Animal Welfare (Sentience) Bill: Don’t believe the hype

The much heralded Animal Welfare (Sentience) Bill has been passed pending royal consent.

While it is a welcome addition that animals such as crabs and lobsters are explicitly recognised, a result hard fought for by dedicated campaigners, we disagree that the Act will be the earth shattering moment is it being made out to be by some.

In practice, the new legislation more or less replaces Article 13 of Title II of the Treaty on the Functioning of the European Union, which applied to the UK before leaving the EU.

Article 13 states:

In formulating and implementing the Union’s agriculture, fisheries, transport, internal market, research and technological development and space policies, the Union and the Member States shall, since animals are sentient beings, pay full regard to the welfare requirements of animals…..”

What too many who cite Article 13 neglect to follow on with however is the next paragraph stating that this is to be carried out:

“…while respecting the legislative or administrative provisions and customs of the Member States relating in particular to religious rites, cultural traditions and regional heritage.”

What this effectively did was to stipulate certain actions with one breath, then in the next provide such a broad caveat that the original mandate ends up pretty much not worth the ink.

Factory farming, slaughter, bloodsports, animal experiments, live exports, the massacre of aquatic animals…..all of this and more continued unimpeded.

With regards to the new Act, it’s stated “The purpose (of the Animal Sentience Committee created through the legislation) is that of ensuring that, in any further formulation or implementation of the policy, the government has all due regard to the ways in which the policy might have an adverse effect on the welfare of animals as sentient beings.”

But then:

Recommendations made by the Committee must respect legislative or administrative provisions and customs relating in particular to religious rites, cultural traditions and regional heritage.”

This is familiar.

The explanatory notes go on to state that:

The Bill recognises that animals are sentient beings and creates an accountability mechanism which aims to ensure that UK Ministers have due regard to their welfare needs when formulating and implementing government policy.”

But that this:

does not mean that the welfare of sentient animals should take precedence over other considerations when formulating or implementing a particular policy.”

There it is.

Despite the noise, despite the headlines, despite the assurances, our right to torture, slaughter, subjugate and exploit animals remains protected by the state.

What we believe is happening here is an attempt to sell us an empty box, as part of an opportunistic attempt by government to garner public support through the illusion of action.

We’re back to a situation where the sentience of animals is recognised in law, while the same law simultaneously permits their enslavement and murder.

We believe that animal organisations need to be very clear about the realities of the Animal Welfare (Sentience) Act. If not it’s helping politicians create a veneer of honour while they throw billions of animals onto the fire.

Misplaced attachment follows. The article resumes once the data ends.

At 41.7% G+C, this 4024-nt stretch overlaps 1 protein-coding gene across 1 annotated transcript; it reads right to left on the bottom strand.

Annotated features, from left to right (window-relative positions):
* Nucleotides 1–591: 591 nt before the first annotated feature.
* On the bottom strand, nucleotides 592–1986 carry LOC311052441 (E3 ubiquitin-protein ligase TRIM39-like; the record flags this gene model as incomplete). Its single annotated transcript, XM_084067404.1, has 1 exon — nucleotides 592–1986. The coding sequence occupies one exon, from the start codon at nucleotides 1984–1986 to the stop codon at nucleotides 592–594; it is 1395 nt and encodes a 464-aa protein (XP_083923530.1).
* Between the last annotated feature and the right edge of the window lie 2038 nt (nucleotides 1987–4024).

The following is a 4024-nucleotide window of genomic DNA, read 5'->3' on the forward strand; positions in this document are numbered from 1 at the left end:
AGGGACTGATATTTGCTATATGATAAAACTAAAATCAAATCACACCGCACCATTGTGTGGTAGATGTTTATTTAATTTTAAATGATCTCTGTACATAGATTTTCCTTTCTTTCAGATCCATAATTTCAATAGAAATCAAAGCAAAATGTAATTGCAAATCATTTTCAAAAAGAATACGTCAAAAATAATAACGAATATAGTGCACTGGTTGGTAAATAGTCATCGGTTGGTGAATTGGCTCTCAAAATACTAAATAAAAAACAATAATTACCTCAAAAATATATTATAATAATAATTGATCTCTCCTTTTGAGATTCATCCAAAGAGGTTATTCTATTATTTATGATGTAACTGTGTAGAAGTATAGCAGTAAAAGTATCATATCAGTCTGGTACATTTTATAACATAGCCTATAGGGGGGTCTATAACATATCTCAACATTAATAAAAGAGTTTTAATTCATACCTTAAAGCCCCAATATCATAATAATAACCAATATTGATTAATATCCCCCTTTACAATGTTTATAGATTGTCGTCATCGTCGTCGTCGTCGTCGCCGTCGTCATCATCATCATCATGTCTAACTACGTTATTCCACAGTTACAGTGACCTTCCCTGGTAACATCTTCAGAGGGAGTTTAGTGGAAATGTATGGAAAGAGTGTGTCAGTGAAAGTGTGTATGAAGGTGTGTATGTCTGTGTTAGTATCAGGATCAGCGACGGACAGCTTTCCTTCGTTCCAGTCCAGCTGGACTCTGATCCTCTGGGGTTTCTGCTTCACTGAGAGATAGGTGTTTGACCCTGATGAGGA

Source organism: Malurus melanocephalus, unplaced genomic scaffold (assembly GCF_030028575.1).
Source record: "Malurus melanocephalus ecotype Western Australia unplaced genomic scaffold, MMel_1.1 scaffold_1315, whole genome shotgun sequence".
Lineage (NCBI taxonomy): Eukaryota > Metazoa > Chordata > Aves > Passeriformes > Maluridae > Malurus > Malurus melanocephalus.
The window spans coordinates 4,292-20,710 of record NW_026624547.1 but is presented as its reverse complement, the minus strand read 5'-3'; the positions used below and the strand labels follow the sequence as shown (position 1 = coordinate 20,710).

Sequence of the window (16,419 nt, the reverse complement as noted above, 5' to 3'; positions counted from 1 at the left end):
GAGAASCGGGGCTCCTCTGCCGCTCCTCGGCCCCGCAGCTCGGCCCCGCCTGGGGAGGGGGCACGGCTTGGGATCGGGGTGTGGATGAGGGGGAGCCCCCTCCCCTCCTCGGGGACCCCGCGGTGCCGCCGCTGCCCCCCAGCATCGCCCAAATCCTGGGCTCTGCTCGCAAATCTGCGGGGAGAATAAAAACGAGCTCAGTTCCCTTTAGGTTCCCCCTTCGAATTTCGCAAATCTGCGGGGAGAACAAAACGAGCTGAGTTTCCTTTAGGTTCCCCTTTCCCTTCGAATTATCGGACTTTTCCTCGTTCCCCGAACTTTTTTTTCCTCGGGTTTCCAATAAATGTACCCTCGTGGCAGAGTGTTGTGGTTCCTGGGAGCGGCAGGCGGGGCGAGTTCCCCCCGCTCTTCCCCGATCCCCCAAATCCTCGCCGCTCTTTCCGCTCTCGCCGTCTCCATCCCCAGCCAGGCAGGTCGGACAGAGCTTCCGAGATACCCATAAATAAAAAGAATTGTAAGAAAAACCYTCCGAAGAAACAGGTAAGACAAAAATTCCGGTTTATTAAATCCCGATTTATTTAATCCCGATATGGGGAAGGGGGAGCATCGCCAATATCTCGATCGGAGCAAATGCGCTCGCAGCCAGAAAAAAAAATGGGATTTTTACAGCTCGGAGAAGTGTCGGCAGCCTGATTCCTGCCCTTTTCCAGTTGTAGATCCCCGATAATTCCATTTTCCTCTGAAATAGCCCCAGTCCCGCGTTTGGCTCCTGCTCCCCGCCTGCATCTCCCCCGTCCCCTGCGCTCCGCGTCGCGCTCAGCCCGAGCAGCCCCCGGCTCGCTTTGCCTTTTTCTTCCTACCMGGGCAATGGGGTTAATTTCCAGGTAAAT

The words of the Secretary of State for Environment, Food and Rural Affairs sum it up:

While its (the Bill) aim is to improve the policy and decision-making processes of Government, the committee’s reports will not bind Ministers to any particular course of action. Ministers will remain free to determine the right balance between animal welfare and other important considerations.”

the right balance” being the business of misery and death continuing as usual.

 

 

* The Animal Welfare (Sentience) Act will extend to the whole of the UK , but will not apply to policies implemented or formulated by Ministers in devolved administrations.

Pic credit: ASR Activism Photography

Concerns with new Scottish hunting Bill

After 20 years of the continued terrorising and slaughter of foxes, enabled by legislation full of loopholes, the Scottish Government’s solution is to propose legislation full of possible loopholes.


Although the The Hunting with Dogs (Scotland) Bill has the potential to be terminal for the viability of fox hunts in their current form the use of dogs for hunting will still be legal under a wide range of exceptions, and provision remains to obtain licences to use multiple dogs.


These measures are at Bill stage which presents the danger of further dilution, and rest assured the bloodsports mob will be working both overtly and covertly to ensure business continues uninterrupted. At the same time this provides an opportunity to make any legislation effective and watertight.


Please keep your eye out for calls to action, and continue to give your support to the Sabs.

See Bill here

UK death toll, June 2021

95 million, 786 thousand+ animals slaughtered.

214 thousand+ cattle (5000+ calves)

962 thousand+ sheep

1 million, 10 thousand+ pigs

93 million, 600 thousand+ “poultry” birds

*Does not include other species of “livestock” slaughtered for consumption, aquatic animals, animals exported for killing, deaths on farm, deaths pre-slaughter, etc.

*Source; UK Government

UK animal experiment data for 2020 released

The greatest scientific fraud in history.

2 million 813 thousand 887 animals used.

2 million 883 thousand 310 procedures.

• 2 million 65 thousand 562 mice

• 207 thousand 997 rats

• 6 thousand and 57 guinea pigs

• 1 thousand 281 hamsters

• 194 gerbils

• 11 thousand 332 rabbits

• 105 cats

• 2 thousand 754 dogs

• 512 ferrets

• 73 Horses/ equid

• 3 thousand 207 pigs

• 40 goats

• 3 thousand 700 sheep

• 6 thousand 640 cattle

• 88 Marmosets and tamarins

• 1 thousand 463 Cynomolgus monkeys

• 167 rhesus monkeys

• 118 thousand 534 fowl

• 227 quail

• 4 thousand 563 frogs

• 371 thousand 289 fish

• 1 thousand 229 “other rodents”

• 232 “other carnivores”

• 451 “other mammals”

• 202 “other amphibians”

• 5 thousand 988 “other birds”

Fireworks consultation open until 15/8